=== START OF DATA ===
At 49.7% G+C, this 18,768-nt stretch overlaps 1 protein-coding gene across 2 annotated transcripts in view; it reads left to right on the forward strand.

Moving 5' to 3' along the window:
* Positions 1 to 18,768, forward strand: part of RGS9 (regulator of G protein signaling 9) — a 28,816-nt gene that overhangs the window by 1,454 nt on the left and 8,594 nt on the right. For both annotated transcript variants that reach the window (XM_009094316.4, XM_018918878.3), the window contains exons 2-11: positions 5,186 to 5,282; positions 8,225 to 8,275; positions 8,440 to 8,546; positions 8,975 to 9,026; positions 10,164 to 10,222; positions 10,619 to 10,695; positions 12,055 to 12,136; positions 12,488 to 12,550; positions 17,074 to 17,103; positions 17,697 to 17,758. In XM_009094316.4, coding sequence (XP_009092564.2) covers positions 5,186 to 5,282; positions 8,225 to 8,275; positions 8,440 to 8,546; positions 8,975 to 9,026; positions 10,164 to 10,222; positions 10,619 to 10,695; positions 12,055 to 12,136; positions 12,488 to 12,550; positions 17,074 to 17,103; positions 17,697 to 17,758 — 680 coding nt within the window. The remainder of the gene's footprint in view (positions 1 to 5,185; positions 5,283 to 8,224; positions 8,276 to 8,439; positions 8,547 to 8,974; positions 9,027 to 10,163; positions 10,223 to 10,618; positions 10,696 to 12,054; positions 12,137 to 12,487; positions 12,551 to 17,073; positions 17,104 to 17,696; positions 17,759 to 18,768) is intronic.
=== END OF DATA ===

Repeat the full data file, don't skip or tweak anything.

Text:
At 49.7% G+C, this 18,768-nt stretch overlaps 1 protein-coding gene across 2 annotated transcripts in view; it reads left to right on the forward strand.

Moving 5' to 3' along the window:
* Positions 1 to 18,768, forward strand: part of RGS9 (regulator of G protein signaling 9) — a 28,816-nt gene that overhangs the window by 1,454 nt on the left and 8,594 nt on the right. For both annotated transcript variants that reach the window (XM_009094316.4, XM_018918878.3), the window contains exons 2-11: positions 5,186 to 5,282; positions 8,225 to 8,275; positions 8,440 to 8,546; positions 8,975 to 9,026; positions 10,164 to 10,222; positions 10,619 to 10,695; positions 12,055 to 12,136; positions 12,488 to 12,550; positions 17,074 to 17,103; positions 17,697 to 17,758. In XM_009094316.4, coding sequence (XP_009092564.2) covers positions 5,186 to 5,282; positions 8,225 to 8,275; positions 8,440 to 8,546; positions 8,975 to 9,026; positions 10,164 to 10,222; positions 10,619 to 10,695; positions 12,055 to 12,136; positions 12,488 to 12,550; positions 17,074 to 17,103; positions 17,697 to 17,758 — 680 coding nt within the window. The remainder of the gene's footprint in view (positions 1 to 5,185; positions 5,283 to 8,224; positions 8,276 to 8,439; positions 8,547 to 8,974; positions 9,027 to 10,163; positions 10,223 to 10,618; positions 10,696 to 12,054; positions 12,137 to 12,487; positions 12,551 to 17,073; positions 17,104 to 17,696; positions 17,759 to 18,768) is intronic.